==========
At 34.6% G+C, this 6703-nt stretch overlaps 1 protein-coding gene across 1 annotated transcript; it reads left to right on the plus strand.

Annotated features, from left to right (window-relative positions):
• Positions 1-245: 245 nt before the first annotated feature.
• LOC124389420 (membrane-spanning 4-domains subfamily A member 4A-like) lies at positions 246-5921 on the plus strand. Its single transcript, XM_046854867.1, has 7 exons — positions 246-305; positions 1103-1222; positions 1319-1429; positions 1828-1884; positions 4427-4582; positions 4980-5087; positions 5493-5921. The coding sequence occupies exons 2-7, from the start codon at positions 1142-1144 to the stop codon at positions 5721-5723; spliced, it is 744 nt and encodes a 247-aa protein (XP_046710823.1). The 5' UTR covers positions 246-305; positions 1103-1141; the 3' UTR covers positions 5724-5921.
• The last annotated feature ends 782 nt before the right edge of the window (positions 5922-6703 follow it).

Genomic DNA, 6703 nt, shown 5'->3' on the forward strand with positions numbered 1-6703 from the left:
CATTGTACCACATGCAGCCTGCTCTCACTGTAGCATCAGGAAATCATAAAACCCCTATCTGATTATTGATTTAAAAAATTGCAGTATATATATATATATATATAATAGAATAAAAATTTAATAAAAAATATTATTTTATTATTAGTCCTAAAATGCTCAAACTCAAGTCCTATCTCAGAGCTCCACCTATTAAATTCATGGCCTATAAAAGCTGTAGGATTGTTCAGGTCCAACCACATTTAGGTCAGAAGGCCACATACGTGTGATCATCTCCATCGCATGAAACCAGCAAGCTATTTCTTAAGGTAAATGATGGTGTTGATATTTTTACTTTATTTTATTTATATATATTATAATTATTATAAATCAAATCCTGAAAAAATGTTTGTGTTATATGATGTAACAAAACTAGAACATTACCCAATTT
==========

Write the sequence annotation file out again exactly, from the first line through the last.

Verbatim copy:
At 34.6% G+C, this 6703-nt stretch overlaps 1 protein-coding gene across 1 annotated transcript; it reads left to right on the plus strand.

Annotated features, from left to right (window-relative positions):
• Positions 1-245: 245 nt before the first annotated feature.
• LOC124389420 (membrane-spanning 4-domains subfamily A member 4A-like) lies at positions 246-5921 on the plus strand. Its single transcript, XM_046854867.1, has 7 exons — positions 246-305; positions 1103-1222; positions 1319-1429; positions 1828-1884; positions 4427-4582; positions 4980-5087; positions 5493-5921. The coding sequence occupies exons 2-7, from the start codon at positions 1142-1144 to the stop codon at positions 5721-5723; spliced, it is 744 nt and encodes a 247-aa protein (XP_046710823.1). The 5' UTR covers positions 246-305; positions 1103-1141; the 3' UTR covers positions 5724-5921.
• The last annotated feature ends 782 nt before the right edge of the window (positions 5922-6703 follow it).

Genomic DNA, 6703 nt, shown 5'->3' on the forward strand with positions numbered 1-6703 from the left:
CATTGTACCACATGCAGCCTGCTCTCACTGTAGCATCAGGAAATCATAAAACCCCTATCTGATTATTGATTTAAAAAATTGCAGTATATATATATATATATATAATAGAATAAAAATTTAATAAAAAATATTATTTTATTATTAGTCCTAAAATGCTCAAACTCAAGTCCTATCTCAGAGCTCCACCTATTAAATTCATGGCCTATAAAAGCTGTAGGATTGTTCAGGTCCAACCACATTTAGGTCAGAAGGCCACATACGTGTGATCATCTCCATCGCATGAAACCAGCAAGCTATTTCTTAAGGTAAATGATGGTGTTGATATTTTTACTTTATTTTATTTATATATATTATAATTATTATAAATCAAATCCTGAAAAAATGTTTGTGTTATATGATGTAACAAAACTAGAACATTACCCAATTT